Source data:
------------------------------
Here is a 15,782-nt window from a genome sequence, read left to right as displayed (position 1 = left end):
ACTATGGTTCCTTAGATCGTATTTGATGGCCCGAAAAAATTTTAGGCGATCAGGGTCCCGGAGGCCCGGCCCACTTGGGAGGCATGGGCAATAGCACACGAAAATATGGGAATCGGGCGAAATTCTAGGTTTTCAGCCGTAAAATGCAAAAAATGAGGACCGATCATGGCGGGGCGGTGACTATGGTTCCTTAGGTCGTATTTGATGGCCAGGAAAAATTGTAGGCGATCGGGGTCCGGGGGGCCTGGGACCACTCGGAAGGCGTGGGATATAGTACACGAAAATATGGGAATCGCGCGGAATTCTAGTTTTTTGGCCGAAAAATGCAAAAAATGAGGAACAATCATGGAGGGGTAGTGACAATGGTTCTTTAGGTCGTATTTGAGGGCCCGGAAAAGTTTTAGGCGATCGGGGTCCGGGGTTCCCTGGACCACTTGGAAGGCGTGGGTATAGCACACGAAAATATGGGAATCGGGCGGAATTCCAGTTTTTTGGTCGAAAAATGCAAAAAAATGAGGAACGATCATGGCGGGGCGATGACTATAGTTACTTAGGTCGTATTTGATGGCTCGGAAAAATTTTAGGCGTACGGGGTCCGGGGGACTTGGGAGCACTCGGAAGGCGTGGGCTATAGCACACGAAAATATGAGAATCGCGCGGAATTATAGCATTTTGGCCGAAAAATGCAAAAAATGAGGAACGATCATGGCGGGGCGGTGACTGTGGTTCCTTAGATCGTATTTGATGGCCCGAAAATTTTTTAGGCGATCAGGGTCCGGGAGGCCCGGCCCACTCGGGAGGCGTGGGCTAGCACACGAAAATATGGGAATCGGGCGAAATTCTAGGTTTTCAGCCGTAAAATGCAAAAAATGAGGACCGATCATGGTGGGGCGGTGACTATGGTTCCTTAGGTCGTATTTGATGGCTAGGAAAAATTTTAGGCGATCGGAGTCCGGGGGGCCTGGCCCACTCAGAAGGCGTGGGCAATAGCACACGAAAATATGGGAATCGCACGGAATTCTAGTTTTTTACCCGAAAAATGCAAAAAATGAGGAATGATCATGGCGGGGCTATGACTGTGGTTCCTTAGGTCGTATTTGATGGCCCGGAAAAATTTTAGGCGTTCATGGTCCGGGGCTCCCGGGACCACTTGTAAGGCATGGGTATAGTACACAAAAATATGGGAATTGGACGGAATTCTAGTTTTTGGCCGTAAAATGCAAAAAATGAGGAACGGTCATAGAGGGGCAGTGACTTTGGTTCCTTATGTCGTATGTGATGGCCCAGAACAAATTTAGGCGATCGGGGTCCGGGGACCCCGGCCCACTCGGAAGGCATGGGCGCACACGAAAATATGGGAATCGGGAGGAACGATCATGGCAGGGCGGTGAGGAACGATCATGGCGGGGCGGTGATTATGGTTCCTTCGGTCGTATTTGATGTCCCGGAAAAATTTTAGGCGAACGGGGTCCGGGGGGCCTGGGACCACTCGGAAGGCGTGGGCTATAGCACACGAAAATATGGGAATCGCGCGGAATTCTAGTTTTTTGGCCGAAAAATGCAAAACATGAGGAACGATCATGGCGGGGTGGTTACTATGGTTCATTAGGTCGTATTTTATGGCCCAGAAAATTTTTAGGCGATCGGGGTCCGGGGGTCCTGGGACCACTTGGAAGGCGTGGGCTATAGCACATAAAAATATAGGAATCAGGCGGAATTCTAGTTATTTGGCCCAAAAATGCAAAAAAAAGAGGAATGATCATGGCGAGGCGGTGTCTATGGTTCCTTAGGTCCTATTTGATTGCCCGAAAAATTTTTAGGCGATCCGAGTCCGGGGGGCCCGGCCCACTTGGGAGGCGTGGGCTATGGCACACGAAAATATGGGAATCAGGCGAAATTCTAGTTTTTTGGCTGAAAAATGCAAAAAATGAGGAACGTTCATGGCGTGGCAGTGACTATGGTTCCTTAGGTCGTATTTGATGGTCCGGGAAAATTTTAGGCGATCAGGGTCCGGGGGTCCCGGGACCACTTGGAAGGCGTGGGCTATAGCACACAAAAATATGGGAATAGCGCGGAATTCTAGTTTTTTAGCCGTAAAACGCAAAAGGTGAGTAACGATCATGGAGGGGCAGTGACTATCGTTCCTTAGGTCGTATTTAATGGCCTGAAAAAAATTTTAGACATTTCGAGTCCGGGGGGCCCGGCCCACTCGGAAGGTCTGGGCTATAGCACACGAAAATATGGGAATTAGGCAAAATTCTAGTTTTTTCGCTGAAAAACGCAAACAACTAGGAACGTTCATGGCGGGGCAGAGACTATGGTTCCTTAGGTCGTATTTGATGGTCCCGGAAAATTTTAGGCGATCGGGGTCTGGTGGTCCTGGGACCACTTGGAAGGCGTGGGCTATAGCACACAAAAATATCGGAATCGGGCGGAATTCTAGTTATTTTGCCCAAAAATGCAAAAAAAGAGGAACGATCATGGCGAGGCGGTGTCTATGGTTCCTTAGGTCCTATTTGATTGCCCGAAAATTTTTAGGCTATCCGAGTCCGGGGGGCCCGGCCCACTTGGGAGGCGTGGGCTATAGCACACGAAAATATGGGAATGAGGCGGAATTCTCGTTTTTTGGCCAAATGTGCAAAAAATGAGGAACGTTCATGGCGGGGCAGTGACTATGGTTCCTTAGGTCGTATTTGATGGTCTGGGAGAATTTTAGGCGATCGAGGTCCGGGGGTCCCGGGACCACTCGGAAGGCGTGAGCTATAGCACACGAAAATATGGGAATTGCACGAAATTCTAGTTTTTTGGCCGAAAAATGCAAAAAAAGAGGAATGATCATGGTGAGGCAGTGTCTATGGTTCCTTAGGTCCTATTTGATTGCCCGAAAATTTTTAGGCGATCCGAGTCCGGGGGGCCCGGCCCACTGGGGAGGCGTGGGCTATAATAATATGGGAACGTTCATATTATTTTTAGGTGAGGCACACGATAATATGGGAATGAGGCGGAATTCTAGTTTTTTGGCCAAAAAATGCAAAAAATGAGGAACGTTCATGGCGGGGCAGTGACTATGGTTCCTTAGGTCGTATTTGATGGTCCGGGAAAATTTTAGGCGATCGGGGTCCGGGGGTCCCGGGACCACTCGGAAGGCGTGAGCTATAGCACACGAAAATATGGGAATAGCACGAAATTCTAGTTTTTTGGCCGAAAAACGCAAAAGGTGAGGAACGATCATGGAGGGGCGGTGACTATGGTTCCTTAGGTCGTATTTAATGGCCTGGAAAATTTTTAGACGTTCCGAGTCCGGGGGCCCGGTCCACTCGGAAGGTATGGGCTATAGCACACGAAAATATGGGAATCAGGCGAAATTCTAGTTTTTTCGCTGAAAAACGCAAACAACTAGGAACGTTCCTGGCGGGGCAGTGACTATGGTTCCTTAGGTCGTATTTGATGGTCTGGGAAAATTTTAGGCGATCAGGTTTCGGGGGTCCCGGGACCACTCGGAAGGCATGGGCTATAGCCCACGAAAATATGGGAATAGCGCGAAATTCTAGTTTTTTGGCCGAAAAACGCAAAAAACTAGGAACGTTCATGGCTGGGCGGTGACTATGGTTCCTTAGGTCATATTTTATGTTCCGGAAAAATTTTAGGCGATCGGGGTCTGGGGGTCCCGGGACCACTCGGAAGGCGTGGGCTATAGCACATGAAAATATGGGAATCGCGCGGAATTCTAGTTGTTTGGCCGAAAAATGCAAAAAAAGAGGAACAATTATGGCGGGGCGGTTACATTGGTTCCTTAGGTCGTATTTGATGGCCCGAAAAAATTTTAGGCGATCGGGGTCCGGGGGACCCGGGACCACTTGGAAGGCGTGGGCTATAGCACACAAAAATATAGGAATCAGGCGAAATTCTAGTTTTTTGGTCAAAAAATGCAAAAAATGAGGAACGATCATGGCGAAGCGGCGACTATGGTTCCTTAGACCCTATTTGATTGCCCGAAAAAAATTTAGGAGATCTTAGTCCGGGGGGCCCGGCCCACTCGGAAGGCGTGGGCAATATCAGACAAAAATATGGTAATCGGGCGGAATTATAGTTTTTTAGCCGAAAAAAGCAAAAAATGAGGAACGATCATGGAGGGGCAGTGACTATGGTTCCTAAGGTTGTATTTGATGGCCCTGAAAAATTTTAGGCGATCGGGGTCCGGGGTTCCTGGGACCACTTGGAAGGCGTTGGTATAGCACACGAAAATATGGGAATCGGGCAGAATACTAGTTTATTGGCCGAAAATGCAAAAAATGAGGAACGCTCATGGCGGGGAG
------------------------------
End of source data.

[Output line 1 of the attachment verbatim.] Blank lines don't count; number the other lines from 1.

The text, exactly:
Here is a 15,782-nt window from a genome sequence, read left to right as displayed (position 1 = left end):